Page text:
Music | The Genuine Article

 
 

Tony Rogers of the Charlatans talks to Alison Lee about how this classic indie group is faring in the face of a fast-changing music industry.

Britpop has largely fallen by the wayside over the last decade- but some groups that emerged from England in the early nineties are still going strong. The Charlatans are a case in point. “It was such a huge industry when we started, compared to how small it’s got” says Rogers.

Record companies “have had to diversify into other areas” to combat plummeting revenues, with serious consequences for the musicians themselves. “They want to own every part of you, your merchandise, every image!”

But Rogers doesn’t believe the musical horizon is entirely bleak. It’s “the changes in styles of music” that keep this dynamic industry alive, while at the same time old trends are constantly re-emerging: according to Rogers “things have come full circle”. Blood Red Shoes, the Enemy, and Irish band Humanzi are some of the new acts that Rogers himself is a fan of.

How have the Charlatans themselves adapted in an industry where your fans can own all the music you’ve ever released at the click of a mouse – without paying a penny for it? Their reaction may seem totally illogical – they released their latest album, You Cross My Path, entirely free to download from the Xfm website.

“The record industry was in a bit of a mess – for every album that was sold, someone would go out and download the album ten times”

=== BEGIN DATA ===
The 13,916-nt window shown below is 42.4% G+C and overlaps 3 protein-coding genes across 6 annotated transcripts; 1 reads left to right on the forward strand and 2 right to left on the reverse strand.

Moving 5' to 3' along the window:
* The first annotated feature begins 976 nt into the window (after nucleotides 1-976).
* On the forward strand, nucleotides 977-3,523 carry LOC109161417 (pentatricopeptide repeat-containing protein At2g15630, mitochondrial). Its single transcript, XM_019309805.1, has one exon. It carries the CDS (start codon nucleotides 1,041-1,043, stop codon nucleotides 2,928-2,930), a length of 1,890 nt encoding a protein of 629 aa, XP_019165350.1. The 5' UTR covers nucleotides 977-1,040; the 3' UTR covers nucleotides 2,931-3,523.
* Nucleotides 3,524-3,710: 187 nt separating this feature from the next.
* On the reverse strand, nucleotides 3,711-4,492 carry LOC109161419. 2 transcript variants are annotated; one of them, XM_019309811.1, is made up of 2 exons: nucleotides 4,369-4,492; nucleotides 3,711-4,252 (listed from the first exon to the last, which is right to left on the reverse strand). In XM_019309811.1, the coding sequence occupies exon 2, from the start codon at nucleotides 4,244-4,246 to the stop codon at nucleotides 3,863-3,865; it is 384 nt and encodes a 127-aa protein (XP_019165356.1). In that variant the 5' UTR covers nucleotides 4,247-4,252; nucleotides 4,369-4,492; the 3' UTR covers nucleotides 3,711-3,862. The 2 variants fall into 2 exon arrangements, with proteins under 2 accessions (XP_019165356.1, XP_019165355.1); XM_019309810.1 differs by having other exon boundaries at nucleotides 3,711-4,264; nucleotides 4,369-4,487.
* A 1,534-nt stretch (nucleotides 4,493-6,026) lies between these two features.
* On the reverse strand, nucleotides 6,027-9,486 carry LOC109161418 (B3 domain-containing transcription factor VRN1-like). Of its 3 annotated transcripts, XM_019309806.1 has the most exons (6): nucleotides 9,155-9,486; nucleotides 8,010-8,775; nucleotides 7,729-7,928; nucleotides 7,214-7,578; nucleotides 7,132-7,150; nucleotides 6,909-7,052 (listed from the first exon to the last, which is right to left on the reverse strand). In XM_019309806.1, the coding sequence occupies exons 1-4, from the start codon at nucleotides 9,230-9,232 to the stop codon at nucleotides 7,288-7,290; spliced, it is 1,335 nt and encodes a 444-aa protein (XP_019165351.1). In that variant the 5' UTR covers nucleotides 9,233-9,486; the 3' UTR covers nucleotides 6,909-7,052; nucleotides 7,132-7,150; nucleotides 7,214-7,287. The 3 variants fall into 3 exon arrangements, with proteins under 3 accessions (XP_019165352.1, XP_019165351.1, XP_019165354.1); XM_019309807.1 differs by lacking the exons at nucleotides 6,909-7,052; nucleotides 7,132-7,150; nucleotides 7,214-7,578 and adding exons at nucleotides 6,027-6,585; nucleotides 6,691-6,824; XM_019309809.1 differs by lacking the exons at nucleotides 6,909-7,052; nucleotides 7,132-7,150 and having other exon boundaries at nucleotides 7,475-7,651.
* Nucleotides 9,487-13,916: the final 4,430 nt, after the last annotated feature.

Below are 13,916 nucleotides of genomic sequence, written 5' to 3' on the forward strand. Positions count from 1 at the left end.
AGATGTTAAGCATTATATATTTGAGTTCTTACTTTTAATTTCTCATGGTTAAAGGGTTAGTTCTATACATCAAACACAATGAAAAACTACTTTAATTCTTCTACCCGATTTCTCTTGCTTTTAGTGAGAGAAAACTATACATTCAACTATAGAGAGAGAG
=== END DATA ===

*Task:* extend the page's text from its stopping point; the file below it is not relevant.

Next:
But here was method to the madness- The band felt the record industry was in “a bit of a mess- for every album that was sold, someone would go out and download the album ten times. We got fed up of that.” So why just give away their music? “The idea was to reach a wider audience” explains Rogers.

Did this generous approach work- or did the band simply end up shooting themselves in the foot? “It’s been tremendously successful!” says Rogers. Releasing the album free to download meant “it reached people worldwide, in countries where a record company wouldn’t promote your album”.

This has made the Charlatans an extremely busy bunch – they’re slap-bang in the middle of a tour which includes Japan, Australia, and New Zealand as well as Britain and Ireland. They’ve never played such a long list of exotic locations before, and Rogers insists that it’s “purely and simply down to giving it away free!”

All bands have had to deal with a metamorphosing music scene – but the Charlatans combated serious problems a lot closer to home when the original keyboardist, Rob Collins, died in a car crash in 1996.
Rogers (who replaced Collins) says there is a sense of “unfinished business” between the remaining band members regarding the departed Collins. But at the same time “you work as a group, you like each other’s company, and you want to keep on making records!”- So the band never faltered.

“A mad bunch of Celts!” is how Rogers describes the typical Irish audience. “It’s one of our favourite cities, Dublin.” The Charlatans deserve a warm welcome- they’ve managed not only to stay afloat in the sink-or-swim music business- but they’ve done it while staying true to themselves and their classic brand of solid indie rock. Let’s hope they keep up the good work.

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